Author Topic: What is the smallest antenna that still performs well?  (Read 8812 times)

WhiteHare

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Re: What is the smallest antenna that still performs well?
« Reply #30 on: October 21, 2016, 10:01:46 AM »

WhiteHare

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Re: What is the smallest antenna that still performs well?
« Reply #31 on: October 28, 2016, 01:24:53 PM »
Regarding the SMD resistor antenna, one caution is that section 3.3.7 High Power Settings of the datasheet says, "The Duty Cycle of transmission at +20dBm is limited to 1%, with a maximum VSWR of 3:1 at antenna port, over the standard operating range [-40;+85C]. For any other operating condition, contact your Semtech representative."

[Edit: Also, looking now at the RFM69 library I notice that the transmit power settings are fully maxed out by default if using an RFM69HW. ]
« Last Edit: October 28, 2016, 01:56:32 PM by WhiteHare »

WhiteHare

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Re: What is the smallest antenna that still performs well?
« Reply #32 on: November 23, 2016, 10:51:51 AM »
RE this 1Ah CR2477:
http://www.digikey.com/product-detail/en/panasonic-bsg/CR-2477-HFN/P126-ND/107129
IMHO the cost is prohibitive given the capacity.



How about the smaller 620mAh battery, at less than half the cost:
http://www.digikey.com/product-detail/en/panasonic-bsg/CR-2450-H1AN/P662-ND/2404067

These have a variable influence on the small antenna performance since the board+antenna (most we've seen in the forum) is sandwiched somewhere in between the RFM and this type of battery. Would be great to see a compare between such batteries.

I had ordered some tabbed CR2477 batteries from China, but when they arrived, they weren't tabbed.   :o  So, I took your suggestion and ordered three tabbed CR2450's from Digikey.  Shortly afterward, I got a call from Digikey saying they can't ship them by regular mail because their lithium batteries contain, uh, lithium.   ::)   So, I ordered them anyways, but now it's costing me about $10 in FedEx ground delivery charges, or about 3x what it would have been if USPS didn't prohibit shipment of lithium coincell batteries.  Seems ridiculous to me at many levels, but there you have it.  Well, whenever they do finally arrive, at least this time I expect they will actually be tabbed.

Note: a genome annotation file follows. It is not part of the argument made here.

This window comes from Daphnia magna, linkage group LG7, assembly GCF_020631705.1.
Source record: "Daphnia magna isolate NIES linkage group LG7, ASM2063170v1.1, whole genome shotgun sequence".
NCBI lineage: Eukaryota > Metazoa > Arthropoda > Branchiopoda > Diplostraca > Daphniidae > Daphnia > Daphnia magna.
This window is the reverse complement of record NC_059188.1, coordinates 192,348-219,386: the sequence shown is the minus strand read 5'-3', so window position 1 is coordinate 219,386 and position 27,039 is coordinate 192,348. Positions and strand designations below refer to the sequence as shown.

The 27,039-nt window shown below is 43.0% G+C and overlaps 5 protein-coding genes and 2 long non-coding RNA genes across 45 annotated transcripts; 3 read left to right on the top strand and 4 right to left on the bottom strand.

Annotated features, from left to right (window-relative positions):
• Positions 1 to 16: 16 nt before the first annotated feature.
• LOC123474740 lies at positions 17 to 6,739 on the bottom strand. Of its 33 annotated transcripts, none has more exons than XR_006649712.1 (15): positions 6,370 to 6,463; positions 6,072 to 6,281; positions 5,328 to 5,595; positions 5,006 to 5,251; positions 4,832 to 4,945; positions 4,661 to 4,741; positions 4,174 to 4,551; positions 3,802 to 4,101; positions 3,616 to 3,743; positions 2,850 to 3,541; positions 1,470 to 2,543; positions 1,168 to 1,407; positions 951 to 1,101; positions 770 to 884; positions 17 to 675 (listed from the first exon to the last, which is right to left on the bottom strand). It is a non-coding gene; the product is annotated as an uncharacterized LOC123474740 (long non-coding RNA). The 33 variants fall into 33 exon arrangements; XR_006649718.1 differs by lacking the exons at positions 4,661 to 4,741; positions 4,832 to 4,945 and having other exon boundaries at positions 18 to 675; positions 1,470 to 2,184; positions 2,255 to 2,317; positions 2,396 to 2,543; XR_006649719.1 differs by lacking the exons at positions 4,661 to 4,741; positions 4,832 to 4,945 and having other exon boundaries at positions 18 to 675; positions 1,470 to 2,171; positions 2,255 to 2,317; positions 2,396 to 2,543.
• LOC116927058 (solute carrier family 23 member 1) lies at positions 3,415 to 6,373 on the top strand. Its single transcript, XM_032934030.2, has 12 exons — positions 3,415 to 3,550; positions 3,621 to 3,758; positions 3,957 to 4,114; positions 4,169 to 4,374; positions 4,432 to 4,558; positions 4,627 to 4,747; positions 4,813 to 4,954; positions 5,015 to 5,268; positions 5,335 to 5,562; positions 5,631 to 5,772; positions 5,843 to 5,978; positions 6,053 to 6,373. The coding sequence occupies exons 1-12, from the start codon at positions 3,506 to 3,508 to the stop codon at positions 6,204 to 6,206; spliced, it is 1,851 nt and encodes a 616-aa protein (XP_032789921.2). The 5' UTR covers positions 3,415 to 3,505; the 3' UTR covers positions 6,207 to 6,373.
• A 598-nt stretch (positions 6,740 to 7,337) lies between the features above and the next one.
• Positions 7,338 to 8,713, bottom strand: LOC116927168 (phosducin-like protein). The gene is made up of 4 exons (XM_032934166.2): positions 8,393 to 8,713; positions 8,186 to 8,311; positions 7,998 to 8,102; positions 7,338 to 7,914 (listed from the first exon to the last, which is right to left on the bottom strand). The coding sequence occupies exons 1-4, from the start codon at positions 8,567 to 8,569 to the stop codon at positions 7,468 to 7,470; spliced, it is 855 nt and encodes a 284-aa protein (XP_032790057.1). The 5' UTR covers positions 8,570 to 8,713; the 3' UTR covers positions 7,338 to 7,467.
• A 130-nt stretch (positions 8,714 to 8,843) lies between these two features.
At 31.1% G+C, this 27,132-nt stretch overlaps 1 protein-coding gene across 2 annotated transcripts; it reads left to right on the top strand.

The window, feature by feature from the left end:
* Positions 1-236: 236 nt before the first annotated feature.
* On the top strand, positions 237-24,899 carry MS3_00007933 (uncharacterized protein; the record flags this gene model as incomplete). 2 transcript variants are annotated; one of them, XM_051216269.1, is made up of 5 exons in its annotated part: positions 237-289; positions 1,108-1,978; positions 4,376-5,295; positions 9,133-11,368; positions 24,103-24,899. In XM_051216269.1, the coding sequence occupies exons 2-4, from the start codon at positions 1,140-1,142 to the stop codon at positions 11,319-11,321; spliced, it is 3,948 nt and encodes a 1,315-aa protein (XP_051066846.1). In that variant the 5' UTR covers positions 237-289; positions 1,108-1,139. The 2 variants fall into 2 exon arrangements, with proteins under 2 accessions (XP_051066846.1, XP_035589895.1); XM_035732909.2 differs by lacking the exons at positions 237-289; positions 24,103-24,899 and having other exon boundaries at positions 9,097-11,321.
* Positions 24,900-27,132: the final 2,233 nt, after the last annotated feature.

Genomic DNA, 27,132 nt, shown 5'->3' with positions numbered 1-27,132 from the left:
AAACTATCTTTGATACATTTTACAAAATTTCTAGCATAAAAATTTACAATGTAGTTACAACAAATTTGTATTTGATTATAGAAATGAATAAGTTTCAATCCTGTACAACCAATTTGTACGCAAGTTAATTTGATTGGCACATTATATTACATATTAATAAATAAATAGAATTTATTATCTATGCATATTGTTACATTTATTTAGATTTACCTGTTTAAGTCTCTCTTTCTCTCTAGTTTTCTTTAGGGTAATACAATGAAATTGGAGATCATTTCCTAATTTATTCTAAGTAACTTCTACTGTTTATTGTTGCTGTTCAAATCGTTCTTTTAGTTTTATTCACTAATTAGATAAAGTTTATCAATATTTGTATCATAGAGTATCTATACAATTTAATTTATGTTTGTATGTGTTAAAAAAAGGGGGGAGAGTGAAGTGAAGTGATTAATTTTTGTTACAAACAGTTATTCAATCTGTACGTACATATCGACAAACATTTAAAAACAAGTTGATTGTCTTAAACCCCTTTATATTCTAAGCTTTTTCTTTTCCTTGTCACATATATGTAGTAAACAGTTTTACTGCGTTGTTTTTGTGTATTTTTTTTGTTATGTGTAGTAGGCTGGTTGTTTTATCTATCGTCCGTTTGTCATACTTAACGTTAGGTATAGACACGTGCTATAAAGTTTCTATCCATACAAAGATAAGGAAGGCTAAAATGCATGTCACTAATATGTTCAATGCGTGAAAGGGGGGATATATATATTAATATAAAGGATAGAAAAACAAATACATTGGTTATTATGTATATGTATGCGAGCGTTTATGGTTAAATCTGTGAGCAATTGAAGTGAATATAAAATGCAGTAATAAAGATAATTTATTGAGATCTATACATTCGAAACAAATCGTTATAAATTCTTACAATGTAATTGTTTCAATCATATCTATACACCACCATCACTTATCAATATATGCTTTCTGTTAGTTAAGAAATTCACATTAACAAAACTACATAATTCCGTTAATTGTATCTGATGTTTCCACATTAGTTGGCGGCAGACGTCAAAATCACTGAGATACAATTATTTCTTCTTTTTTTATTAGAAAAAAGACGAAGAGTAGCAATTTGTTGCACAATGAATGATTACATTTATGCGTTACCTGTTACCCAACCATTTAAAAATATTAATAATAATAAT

« Last Edit: November 23, 2016, 11:01:33 AM by WhiteHare »

joelucid

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Re: What is the smallest antenna that still performs well?
« Reply #33 on: November 23, 2016, 01:20:28 PM »
I use exactly these batteries - the panasonic 2032 and 2450 with tabs. They work well. For shipments to Germany digikey offers free Fedex express shipping starting at $70 or so. So I tend to just add stuff in to qualify for the free shipping (which is otherwise outrageously expensive.)

Joe

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Re: What is the smallest antenna that still performs well?
« Reply #34 on: February 03, 2017, 04:25:51 PM »
This is pretty neat! For projects not too far away, this SMD resistor hack somehow 'magically' works. Nice find, WhiteHare!

I found this SMD chip antenna: http://www.mouser.com/search/ProductDetail.aspx?R=0virtualkey0virtualkey0915AT43A0026E which are about $1 each. It has some mounting considerations for PCB in its datasheet (screenshots attached if link clicking is too much of a hassle). Doesn't seem too complicated to work with, but without a network analyzer, pretty much designing in the blind. Has anyone tested performance of such chip antennas and this design?

I still think wire antennas are the cheapest solution that's most reliable, but when people start thinking about enclosures and stuff, alternatives like this may help, as long as it doesn't break the bank and add too much to the design.


WhiteHare

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Re: What is the smallest antenna that still performs well?
« Reply #35 on: February 03, 2017, 07:27:26 PM »
Cool!  Looks like that chip antenna would be worth a try.

perky

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Re: What is the smallest antenna that still performs well?
« Reply #36 on: February 04, 2017, 05:49:06 AM »
Here's an interesting document. They are using 'crossed dipoles' on credit cards with random meandering to reduce the size. I'm a little confused as these appear to be fed from the same source, but they're labelled circularly polarized which normally requires one of the pairs to be phase delayed. Anyhoo the omnidirectional radiation plots seem too good to be true...

http://cearl.ee.psu.edu/projects/assets/Project3/Project3_3/Stochastic%20Antennas1.pdf

Mark.
« Last Edit: February 04, 2017, 05:53:56 AM by perky »

perky

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Re: What is the smallest antenna that still performs well?
« Reply #37 on: February 04, 2017, 06:09:27 AM »
And another interesting article about using two Splatch antennae to create a composite circularly polarized antenna:
http://digitalcommons.calpoly.edu/cgi/viewcontent.cgi?article=1062&context=eesp